Organic foods seem to be everywhere nowadays. Most grocery stores now have an organic section and specialty stores like Whole Foods sell only organic food. I have been debating if paying more for organic food is worth it. That’s why I made some research about it and this are some of the things I learned:
- The word “organic” refers to the way farmers grow and process agricultural products (fruits, vegetables, grains, dairy products and meat) Organic farming practices are designed to encourage soil and water conservation and reduce pollution.
- Farmers who grow organic produce and meat don’t use conventional methods to fertilize, control weeds or prevent livestock disease. For example, instead of using chemical weedkillers, organic farmers conduct sophisticated crop rotations and spread mulch or manure to keep weeds at bay.
- Organic farmers give animals organic feed and allow them access to the outdoors. They use preventive measures, such as rotational grazing, a balanced diet and clean housing, to help minimize disease.
- Not everything that claims to be organic is. The foods that are 100 percent organic carry the USDA Organic sticker (here in the U.S). However, other products can show the stickers if they are at least 95% organic (labeled as organic) or products which 70% of their ingredients are organic (labeled as made with organic ingredients).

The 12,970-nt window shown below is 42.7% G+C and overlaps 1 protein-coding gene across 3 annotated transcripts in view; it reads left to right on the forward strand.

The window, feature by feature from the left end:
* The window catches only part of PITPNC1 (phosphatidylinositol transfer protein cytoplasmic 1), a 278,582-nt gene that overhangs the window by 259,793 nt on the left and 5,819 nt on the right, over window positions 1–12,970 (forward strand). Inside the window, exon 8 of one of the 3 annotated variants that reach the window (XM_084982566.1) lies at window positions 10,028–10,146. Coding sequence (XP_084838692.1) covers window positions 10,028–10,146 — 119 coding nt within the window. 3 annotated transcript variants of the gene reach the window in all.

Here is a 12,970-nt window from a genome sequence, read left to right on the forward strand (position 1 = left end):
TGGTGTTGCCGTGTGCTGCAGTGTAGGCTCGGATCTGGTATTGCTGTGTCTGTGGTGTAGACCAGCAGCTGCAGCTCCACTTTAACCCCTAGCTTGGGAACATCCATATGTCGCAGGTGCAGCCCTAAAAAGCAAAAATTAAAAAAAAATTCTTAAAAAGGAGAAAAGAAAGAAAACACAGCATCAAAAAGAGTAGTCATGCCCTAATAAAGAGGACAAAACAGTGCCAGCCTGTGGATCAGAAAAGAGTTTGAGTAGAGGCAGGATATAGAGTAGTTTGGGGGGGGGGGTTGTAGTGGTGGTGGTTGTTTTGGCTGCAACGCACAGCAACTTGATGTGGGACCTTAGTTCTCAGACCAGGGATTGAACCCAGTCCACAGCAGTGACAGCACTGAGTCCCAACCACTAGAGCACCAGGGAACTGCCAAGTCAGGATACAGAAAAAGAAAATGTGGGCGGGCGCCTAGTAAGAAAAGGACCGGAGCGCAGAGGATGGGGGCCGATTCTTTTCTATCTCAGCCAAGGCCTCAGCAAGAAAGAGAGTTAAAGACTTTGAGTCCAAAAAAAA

- The quality and appearance of organic food meet the same quality and safety standards as conventional foods.
- Most organic food costs more than conventional food products. Higher prices are due to more expensive farming practices, tighter government regulations and lower crop yields.
- A lot of people buy organic to reduce their exposure to pesticides. A report by the Texas Department of Agriculture indicates that conventional produce was eight times more likely to have pesticide residue than organic. However, of the few samples in which a residue was found, the amount was negligible (between 1 and 5 percent of government standards)
- Every day, each of us eats a quarter of a teaspoonful of carcinogens. 99.99% of these are made naturally by all plants to inhibit disease organisms and deter consumption by animals and insects.
- No conclusive evidence shows that organic food is more nutritious than conventionally grown food. The USDA doesn’t claim that these products are safer or more nutritious.
- Because organic farmers rely on cow and pig manure for fertilizer, organic foods are vulnerable to bacterial contamination.
- Organic poultry have higher rates of bacterial contamination than conventional poultry due to their higher exposure to wild bird droppings.
- Some people claim that organic food tastes better than conventional food, but this is a very subjective claim so decide for yourself.
- Whether you buy organic or not you might want to consider: buying the freshest food that is in season, read the labels and wash all fruits and vegetables before consumption.
There you have it, 13 facts that might help you decide whether to buy organic or not. I think this is a personal decision that has to be taken after taking all the facts into cosideration. As always:
Sources for this post:
- National Center for Policy Analysis
- Institute of Cell and Molecular Biology, University of Edinburgh
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